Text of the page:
V. Conclusion

    Therefore, tolerances are established for residues of the herbicide bicyclopyrone in or on corn, field, forage at 0.30 ppm; corn, field, grain at 0.02 ppm; corn, field, stover at 0.40 ppm; corn, pop, grain at 0.02 ppm; corn, pop, stover at 0.40 ppm; corn, sweet, forage at 0.40 ppm; corn, sweet, kernel plus cob with husks removed at 0.03 ppm; corn, sweet, stover at 0.70 ppm; sugarcane, cane at 0.02 ppm; cattle, meat byproducts at 1.5 ppm; goat, meat byproducts at 1.5 ppm; sheep, meat byproducts at 1.5 ppm; horse, meat byproducts at 1.5 ppm; and hog, meat byproducts at 0.15 ppm

    VI. Statutory and Executive Order Reviews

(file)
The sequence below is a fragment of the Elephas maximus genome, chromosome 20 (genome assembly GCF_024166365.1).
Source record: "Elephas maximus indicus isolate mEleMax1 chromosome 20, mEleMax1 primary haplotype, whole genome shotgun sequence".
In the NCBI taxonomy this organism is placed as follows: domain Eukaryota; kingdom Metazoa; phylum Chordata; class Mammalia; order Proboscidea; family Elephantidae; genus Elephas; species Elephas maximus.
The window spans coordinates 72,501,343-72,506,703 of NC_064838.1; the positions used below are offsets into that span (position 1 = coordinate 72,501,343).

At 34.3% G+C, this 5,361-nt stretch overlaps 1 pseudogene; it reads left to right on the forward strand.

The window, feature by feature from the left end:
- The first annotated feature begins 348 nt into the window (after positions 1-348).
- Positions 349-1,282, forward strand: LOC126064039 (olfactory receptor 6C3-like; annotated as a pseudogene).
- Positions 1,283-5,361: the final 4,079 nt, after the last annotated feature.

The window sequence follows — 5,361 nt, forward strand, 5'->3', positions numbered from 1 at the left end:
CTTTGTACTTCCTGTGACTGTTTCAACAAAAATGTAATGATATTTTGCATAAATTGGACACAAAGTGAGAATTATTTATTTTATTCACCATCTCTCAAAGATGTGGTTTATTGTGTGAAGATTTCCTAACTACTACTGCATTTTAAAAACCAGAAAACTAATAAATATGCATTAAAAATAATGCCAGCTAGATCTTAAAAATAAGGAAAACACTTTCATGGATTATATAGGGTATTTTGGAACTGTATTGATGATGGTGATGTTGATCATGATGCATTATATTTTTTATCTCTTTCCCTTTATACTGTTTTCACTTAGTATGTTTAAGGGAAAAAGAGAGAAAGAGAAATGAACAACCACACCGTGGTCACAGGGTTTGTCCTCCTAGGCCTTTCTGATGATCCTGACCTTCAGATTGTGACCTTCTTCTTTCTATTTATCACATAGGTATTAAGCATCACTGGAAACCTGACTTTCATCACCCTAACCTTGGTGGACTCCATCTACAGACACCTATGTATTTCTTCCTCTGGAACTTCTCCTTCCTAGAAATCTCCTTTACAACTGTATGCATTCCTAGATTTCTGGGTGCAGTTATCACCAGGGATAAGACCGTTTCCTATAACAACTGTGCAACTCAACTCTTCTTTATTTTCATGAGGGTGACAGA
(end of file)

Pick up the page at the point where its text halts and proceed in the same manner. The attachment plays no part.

This action establishes tolerances under FFDCA section 408(d) in response to a petition submitted to the Agency. The Office of Management and Budget (OMB) has exempted these types of actions from review under Executive Order 12866, entitled “Regulatory Planning and Review” (58 FR 51735, October 4, 1993). Because this action has been exempted from review under Executive Order 12866, this action is not subject to Executive Order 13211, entitled “Actions Concerning Regulations That Significantly Affect Energy Supply, Distribution, or Use” (66 FR 28355, May 22, 2001) or Executive Order 13045, entitled “Protection of Children from Environmental Health Risks and Safety Risks” (62 FR 19885, April 23, 1997). This action does not contain any information collections subject to OMB approval under the Paperwork Reduction Act (PRA) (44 U.S.C. 3501 et seq.), nor does it require any special considerations under Executive Order 12898, entitled “Federal Actions to Address Environmental Justice in Minority Populations and Low-Income Populations” (59 FR 7629, February 16, 1994).